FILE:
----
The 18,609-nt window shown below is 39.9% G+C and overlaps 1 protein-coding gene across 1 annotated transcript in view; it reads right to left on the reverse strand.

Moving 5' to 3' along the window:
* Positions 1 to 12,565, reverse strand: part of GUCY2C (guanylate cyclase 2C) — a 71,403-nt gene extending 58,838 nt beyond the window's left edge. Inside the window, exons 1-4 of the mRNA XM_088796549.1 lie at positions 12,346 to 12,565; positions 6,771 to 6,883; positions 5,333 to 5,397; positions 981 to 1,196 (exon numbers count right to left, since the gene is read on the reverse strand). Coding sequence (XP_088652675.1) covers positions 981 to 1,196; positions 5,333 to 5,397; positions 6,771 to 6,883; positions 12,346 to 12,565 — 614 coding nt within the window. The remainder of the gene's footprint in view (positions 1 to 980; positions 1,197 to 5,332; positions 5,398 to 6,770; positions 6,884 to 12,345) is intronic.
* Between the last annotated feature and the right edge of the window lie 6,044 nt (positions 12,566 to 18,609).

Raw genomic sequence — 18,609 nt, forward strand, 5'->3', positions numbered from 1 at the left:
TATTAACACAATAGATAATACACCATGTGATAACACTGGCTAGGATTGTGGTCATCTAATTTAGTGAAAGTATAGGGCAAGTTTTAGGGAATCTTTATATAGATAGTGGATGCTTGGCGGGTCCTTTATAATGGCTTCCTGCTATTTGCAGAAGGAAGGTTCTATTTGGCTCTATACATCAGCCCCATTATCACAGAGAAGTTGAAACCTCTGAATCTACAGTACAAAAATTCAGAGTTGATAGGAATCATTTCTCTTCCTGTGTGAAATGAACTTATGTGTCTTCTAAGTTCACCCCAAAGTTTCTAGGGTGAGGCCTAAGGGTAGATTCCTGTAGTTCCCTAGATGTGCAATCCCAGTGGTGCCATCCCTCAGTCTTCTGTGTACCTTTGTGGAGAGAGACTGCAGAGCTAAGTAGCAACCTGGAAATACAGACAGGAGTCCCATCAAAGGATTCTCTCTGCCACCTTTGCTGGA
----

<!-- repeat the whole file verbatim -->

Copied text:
The 18,609-nt window shown below is 39.9% G+C and overlaps 1 protein-coding gene across 1 annotated transcript in view; it reads right to left on the reverse strand.

Moving 5' to 3' along the window:
* Positions 1 to 12,565, reverse strand: part of GUCY2C (guanylate cyclase 2C) — a 71,403-nt gene extending 58,838 nt beyond the window's left edge. Inside the window, exons 1-4 of the mRNA XM_088796549.1 lie at positions 12,346 to 12,565; positions 6,771 to 6,883; positions 5,333 to 5,397; positions 981 to 1,196 (exon numbers count right to left, since the gene is read on the reverse strand). Coding sequence (XP_088652675.1) covers positions 981 to 1,196; positions 5,333 to 5,397; positions 6,771 to 6,883; positions 12,346 to 12,565 — 614 coding nt within the window. The remainder of the gene's footprint in view (positions 1 to 980; positions 1,197 to 5,332; positions 5,398 to 6,770; positions 6,884 to 12,345) is intronic.
* Between the last annotated feature and the right edge of the window lie 6,044 nt (positions 12,566 to 18,609).

Raw genomic sequence — 18,609 nt, forward strand, 5'->3', positions numbered from 1 at the left:
TATTAACACAATAGATAATACACCATGTGATAACACTGGCTAGGATTGTGGTCATCTAATTTAGTGAAAGTATAGGGCAAGTTTTAGGGAATCTTTATATAGATAGTGGATGCTTGGCGGGTCCTTTATAATGGCTTCCTGCTATTTGCAGAAGGAAGGTTCTATTTGGCTCTATACATCAGCCCCATTATCACAGAGAAGTTGAAACCTCTGAATCTACAGTACAAAAATTCAGAGTTGATAGGAATCATTTCTCTTCCTGTGTGAAATGAACTTATGTGTCTTCTAAGTTCACCCCAAAGTTTCTAGGGTGAGGCCTAAGGGTAGATTCCTGTAGTTCCCTAGATGTGCAATCCCAGTGGTGCCATCCCTCAGTCTTCTGTGTACCTTTGTGGAGAGAGACTGCAGAGCTAAGTAGCAACCTGGAAATACAGACAGGAGTCCCATCAAAGGATTCTCTCTGCCACCTTTGCTGGA